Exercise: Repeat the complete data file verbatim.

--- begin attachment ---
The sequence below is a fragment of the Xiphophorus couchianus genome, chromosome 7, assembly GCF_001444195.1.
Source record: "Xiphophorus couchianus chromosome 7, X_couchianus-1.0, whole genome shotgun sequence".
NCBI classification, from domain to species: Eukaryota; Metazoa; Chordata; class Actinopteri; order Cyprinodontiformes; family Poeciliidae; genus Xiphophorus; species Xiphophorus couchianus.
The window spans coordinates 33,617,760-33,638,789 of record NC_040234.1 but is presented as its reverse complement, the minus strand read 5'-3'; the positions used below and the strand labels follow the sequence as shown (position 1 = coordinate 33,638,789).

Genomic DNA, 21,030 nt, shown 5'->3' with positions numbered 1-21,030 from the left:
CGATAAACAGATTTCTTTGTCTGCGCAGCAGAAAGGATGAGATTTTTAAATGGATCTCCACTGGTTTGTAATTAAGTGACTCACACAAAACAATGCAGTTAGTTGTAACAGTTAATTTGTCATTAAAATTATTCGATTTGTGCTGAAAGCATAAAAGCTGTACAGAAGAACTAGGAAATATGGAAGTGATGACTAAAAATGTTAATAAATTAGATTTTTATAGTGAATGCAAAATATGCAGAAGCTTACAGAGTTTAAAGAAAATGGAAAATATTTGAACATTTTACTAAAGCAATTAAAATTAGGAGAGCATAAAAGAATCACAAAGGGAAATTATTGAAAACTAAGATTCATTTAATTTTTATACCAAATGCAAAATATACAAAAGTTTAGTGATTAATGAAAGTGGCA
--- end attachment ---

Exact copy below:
The sequence below is a fragment of the Xiphophorus couchianus genome, chromosome 7, assembly GCF_001444195.1.
Source record: "Xiphophorus couchianus chromosome 7, X_couchianus-1.0, whole genome shotgun sequence".
NCBI classification, from domain to species: Eukaryota; Metazoa; Chordata; class Actinopteri; order Cyprinodontiformes; family Poeciliidae; genus Xiphophorus; species Xiphophorus couchianus.
The window spans coordinates 33,617,760-33,638,789 of record NC_040234.1 but is presented as its reverse complement, the minus strand read 5'-3'; the positions used below and the strand labels follow the sequence as shown (position 1 = coordinate 33,638,789).

Genomic DNA, 21,030 nt, shown 5'->3' with positions numbered 1-21,030 from the left:
CGATAAACAGATTTCTTTGTCTGCGCAGCAGAAAGGATGAGATTTTTAAATGGATCTCCACTGGTTTGTAATTAAGTGACTCACACAAAACAATGCAGTTAGTTGTAACAGTTAATTTGTCATTAAAATTATTCGATTTGTGCTGAAAGCATAAAAGCTGTACAGAAGAACTAGGAAATATGGAAGTGATGACTAAAAATGTTAATAAATTAGATTTTTATAGTGAATGCAAAATATGCAGAAGCTTACAGAGTTTAAAGAAAATGGAAAATATTTGAACATTTTACTAAAGCAATTAAAATTAGGAGAGCATAAAAGAATCACAAAGGGAAATTATTGAAAACTAAGATTCATTTAATTTTTATACCAAATGCAAAATATACAAAAGTTTAGTGATTAATGAAAGTGGCA